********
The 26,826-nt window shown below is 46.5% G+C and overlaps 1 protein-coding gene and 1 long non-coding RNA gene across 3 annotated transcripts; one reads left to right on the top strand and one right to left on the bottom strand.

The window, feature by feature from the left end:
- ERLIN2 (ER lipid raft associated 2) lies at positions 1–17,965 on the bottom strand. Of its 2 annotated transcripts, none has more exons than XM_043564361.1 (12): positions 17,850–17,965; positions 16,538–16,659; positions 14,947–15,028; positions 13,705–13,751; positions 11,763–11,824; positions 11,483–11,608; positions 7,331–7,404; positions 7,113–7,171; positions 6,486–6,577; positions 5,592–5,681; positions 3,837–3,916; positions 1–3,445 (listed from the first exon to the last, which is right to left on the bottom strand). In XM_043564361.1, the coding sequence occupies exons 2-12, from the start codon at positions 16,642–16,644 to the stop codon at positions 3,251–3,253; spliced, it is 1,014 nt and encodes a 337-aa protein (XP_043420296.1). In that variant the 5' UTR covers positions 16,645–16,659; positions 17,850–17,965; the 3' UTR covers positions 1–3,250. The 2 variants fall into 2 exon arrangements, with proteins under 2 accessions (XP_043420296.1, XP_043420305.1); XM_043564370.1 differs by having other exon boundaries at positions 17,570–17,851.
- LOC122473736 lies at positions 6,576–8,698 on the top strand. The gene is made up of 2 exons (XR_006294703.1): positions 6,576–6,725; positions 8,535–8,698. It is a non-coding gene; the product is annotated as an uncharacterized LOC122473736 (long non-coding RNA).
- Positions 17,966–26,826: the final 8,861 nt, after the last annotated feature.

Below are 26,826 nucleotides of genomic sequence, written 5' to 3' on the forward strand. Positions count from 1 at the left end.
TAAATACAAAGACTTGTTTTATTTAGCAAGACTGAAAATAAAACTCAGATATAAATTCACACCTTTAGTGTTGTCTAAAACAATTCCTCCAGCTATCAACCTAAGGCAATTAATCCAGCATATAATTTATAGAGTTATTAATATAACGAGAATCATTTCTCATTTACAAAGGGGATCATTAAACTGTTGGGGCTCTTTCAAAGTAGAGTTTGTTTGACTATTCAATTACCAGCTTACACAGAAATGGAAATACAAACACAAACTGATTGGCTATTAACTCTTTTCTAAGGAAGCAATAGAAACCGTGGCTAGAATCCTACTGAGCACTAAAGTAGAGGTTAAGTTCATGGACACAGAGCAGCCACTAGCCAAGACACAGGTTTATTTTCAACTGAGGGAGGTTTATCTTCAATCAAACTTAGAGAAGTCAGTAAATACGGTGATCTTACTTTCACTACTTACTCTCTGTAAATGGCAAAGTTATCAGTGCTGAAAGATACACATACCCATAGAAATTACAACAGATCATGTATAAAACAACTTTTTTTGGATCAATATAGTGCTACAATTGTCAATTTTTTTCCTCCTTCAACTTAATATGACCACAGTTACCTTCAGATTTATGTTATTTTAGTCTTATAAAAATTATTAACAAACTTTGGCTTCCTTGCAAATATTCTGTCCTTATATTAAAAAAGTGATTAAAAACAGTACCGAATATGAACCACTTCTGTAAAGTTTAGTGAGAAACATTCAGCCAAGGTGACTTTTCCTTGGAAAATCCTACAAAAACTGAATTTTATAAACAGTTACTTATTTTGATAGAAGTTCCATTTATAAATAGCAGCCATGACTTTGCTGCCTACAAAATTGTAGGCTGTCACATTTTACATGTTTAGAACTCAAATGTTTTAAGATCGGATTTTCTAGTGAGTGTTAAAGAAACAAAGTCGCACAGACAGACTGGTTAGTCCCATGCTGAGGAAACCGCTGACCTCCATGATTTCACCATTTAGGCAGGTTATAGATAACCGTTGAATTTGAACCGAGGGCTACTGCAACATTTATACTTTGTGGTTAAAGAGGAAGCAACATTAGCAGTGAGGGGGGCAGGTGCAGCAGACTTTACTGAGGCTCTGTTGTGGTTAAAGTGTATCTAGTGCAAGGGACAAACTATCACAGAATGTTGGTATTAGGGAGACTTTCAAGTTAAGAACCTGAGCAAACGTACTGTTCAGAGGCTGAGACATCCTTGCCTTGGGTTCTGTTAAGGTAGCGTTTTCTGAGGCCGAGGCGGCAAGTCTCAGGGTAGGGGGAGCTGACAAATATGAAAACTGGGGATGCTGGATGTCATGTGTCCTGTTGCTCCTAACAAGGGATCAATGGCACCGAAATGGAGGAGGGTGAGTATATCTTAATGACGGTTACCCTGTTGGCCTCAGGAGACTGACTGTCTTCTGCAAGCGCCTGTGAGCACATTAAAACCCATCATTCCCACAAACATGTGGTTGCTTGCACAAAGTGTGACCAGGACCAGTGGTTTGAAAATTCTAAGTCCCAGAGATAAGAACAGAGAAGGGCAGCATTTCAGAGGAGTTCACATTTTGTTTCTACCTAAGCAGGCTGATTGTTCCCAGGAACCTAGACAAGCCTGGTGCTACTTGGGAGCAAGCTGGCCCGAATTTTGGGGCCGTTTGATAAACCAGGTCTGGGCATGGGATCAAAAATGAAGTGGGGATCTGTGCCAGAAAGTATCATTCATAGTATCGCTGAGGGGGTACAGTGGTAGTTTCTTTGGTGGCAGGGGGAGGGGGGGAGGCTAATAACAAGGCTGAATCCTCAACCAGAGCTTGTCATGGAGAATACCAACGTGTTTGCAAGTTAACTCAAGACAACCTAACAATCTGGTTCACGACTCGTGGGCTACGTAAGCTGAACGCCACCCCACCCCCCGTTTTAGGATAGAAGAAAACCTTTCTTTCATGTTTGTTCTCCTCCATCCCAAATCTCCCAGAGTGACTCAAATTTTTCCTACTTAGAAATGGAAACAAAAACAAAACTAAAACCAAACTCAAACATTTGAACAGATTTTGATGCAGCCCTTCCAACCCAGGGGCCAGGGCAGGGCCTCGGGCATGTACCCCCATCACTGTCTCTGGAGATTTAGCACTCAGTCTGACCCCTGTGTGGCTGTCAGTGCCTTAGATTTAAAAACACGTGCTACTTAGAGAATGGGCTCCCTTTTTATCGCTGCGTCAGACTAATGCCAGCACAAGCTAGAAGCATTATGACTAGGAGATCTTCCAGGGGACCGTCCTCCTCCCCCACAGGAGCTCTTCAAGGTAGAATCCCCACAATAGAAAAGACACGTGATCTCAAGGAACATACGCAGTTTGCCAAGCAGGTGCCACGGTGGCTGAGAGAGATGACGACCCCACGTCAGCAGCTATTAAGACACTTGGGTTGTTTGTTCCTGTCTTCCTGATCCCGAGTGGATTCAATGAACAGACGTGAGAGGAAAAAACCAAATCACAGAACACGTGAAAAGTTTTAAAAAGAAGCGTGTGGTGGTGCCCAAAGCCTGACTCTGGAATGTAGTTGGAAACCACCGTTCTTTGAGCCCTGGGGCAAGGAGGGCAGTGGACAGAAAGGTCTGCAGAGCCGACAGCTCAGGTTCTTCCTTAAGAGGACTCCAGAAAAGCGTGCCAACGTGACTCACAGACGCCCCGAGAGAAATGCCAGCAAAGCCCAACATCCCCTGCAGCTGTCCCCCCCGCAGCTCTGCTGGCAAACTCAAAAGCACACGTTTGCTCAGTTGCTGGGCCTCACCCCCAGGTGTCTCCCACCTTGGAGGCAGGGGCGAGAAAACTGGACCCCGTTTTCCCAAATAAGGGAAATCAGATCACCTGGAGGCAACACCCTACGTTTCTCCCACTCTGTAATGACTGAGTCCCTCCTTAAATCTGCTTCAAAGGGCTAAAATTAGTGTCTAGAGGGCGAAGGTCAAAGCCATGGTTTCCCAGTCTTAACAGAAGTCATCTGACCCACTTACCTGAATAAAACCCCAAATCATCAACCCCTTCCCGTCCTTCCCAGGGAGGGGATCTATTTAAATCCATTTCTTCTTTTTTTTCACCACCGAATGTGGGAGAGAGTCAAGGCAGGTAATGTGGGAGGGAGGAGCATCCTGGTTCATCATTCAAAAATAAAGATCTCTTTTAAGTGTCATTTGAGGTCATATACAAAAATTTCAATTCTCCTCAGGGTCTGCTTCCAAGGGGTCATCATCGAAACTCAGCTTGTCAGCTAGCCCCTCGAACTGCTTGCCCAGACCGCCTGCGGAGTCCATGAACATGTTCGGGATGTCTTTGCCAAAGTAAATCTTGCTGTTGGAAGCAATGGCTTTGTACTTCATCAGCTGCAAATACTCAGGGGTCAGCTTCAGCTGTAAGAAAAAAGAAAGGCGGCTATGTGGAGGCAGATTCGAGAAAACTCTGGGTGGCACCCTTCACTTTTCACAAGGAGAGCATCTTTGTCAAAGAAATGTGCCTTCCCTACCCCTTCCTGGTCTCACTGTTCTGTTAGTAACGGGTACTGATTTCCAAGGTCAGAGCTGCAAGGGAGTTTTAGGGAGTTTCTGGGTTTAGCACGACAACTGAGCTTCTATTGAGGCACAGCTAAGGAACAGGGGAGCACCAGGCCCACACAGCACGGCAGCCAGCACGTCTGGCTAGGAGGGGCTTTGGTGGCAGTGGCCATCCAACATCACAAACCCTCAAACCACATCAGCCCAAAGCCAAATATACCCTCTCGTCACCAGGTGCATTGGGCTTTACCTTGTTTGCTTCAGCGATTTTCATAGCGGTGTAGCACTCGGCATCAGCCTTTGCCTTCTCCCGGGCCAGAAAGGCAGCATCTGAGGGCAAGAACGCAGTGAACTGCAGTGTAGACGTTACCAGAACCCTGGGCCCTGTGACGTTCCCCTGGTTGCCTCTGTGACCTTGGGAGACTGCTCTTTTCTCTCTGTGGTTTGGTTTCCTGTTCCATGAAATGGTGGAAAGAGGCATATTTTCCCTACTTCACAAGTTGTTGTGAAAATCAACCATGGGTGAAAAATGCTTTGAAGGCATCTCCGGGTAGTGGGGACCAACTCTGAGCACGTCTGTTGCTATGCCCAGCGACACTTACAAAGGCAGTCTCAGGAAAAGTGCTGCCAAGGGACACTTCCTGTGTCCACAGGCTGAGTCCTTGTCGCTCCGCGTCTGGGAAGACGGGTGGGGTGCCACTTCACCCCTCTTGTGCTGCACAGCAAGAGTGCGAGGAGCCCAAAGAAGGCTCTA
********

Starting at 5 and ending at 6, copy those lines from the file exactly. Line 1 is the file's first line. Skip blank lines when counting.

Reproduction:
- Positions 17,966–26,826: the final 8,861 nt, after the last annotated feature.

Below are 26,826 nucleotides of genomic sequence, written 5' to 3' on the forward strand. Positions count from 1 at the left end.